I gather they’ll be a second series. Perhaps, they’ll calm down. The success of MADMEN is its incredibly slow pace. As so little happens, the only force left to fill the void is character.

    Anyway, I think Phil is right. A great script in this country will find a home. The problem is we all think that our scripts are great, and they’re not. Then we pitch them appallingly. Then we get grumpy because no one understands us. You have to really do the work (structure, rewrite, work the hook, rewrite, develop new characters, rewrite, make it matter, rewrite and then rewrite it)

    I pitched a script (probably badly) to Peter Fincham last week. He runs ITV programming. I was actually inspired to do so because he said they were looking for ambitious, fresh, British stories.

    I believe him. On every commercial level ITV need exactly what he’s asking for. I just think we’re not very good at giving it to him.

    We get lost in the power (to us) of our own ideas.

    Anyway, I’ve got a rewrite to grind out.

  6. John Storey September 16, 2011 3:18 pm

    I missed an important bit out of my little diatribe, above.

    The most powerful way to make your scripts better is to have them read and not just by your mates.

    Listening to and learning from people who know what they are doing is the only way to get past your thoughts of how brilliant your script is.

    In a way it moves you to a place where you are not alone pounding away on your laptop thinking how difficult it is be a writer. You have someone there with you. Someone who gets the story and wants it to work. You just have to listen to the bits they say about where it doesn’t work. And have the will to fix those flaws.

    Phil’s notes on one of my much loved scripts were exactly that. Tough to take but essential to incorporate. You make so many thousands of decisions when you create a script and each one takes you in a specific direction. The culmination of those often takes the script to the wrong destination, the wrong tone, even the wrong story. It’s difficult to admit that sometimes.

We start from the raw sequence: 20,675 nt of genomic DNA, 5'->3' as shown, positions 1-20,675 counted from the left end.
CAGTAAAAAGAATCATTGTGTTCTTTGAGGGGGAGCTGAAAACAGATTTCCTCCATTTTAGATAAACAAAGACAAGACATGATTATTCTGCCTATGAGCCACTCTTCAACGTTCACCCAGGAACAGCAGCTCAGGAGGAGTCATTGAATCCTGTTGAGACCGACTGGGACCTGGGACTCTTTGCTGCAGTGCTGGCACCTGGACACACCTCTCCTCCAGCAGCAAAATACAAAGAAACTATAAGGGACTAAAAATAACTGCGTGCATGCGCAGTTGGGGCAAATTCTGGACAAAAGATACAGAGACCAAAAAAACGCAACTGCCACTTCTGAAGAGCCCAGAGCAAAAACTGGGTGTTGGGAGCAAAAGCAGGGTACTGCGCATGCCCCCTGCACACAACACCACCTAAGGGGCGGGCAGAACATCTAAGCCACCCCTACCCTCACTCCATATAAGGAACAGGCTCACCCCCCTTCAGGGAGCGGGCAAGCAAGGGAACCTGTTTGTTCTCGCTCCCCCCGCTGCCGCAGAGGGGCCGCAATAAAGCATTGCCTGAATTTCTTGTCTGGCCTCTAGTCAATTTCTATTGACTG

So you need trusted, experienced readers that you rate. The best, highest paid, most successful screenwriters pay to have their scripts read. We, at the bottom of that pile, have to learn to do the same. There’s quite a strong argument to suggest that it’s actually more important for us to do it.

    “Writing is rewriting” so sayeth the Lord.

  7. admin September 16, 2011 3:26 pm

    Thank you John, wise words!

    best

    Phil

  8. John Storey October 7, 2011 6:36 am

    Having been so rude about THE HOURS above, I feel duty bound to comment on HIDDEN last night on BBC1.

    I thought it was excellent. In fact, I’ll watch it again later to learn from how good it is. It knows exactly what it is and what it wants to do. The dialogue is fresh (funny) and surprising. There’s a pace and momentum that I really admire. Another great cast and a director who knows how (like a great referee in a football match) to let the action, script and actors take precedence by fading into the background.

    It’s complex but good, bold but involving.

    I looked up the writers, Ronan Bennett and Walter Bernstein, and can only imagine that it’s their collaboration that has made this/these scripts so strong. Mr. Bernstein is definitely old school. I mean that in the best possible way. He’s been thinking about scripts and how they work for a very long time.

    Anyway, I thought it was great. We should celebrate that when we find it. And learn from it.

  9. admin October 7, 2011 9:09 am

    Absolutely John – we should recognise, enjoy and be inspired by all good stuff out there. Completely different – but I’ve been really enjoying FRESH MEAT on Channel 4 recently as well. Sharp, well-observed and very, very funny. The value of a writer being able to make you laugh should never be under-estimated!

  10. John Storey October 13, 2011 8:58 am

    I watched FRESH MEAT for the first time last night.

    You’re right Phil, I laughed out loud several times.

    Strong characters, risks taken that worked.

    A format we’ve seen many times before but fresh and bold.

    I thought the use of the c-word towards the end was too heavy, not needed, didn’t add much. Apart from that, very good indeed.

    Is it one of yours?

  11. admin October 14, 2011 9:32 am

    Afraid I can’t claim any responsibility for it John but I think it demonstartes the range of the C4 drama department – ‘The Promise’ and ‘Fresh Meat’ are about as different as two shows can be, and both equally good!

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  • About Me

    I started as a freelance script reader \ consultant, working for many different companies including the BBC, Granada TV, Thames TV, the First Film Foundation, Channel 4 Film, Paramount Pictures, Paines Plough Theatre Company… before working as a development script editor, at Granada TV Drama, and then at LWT Drama. Read More...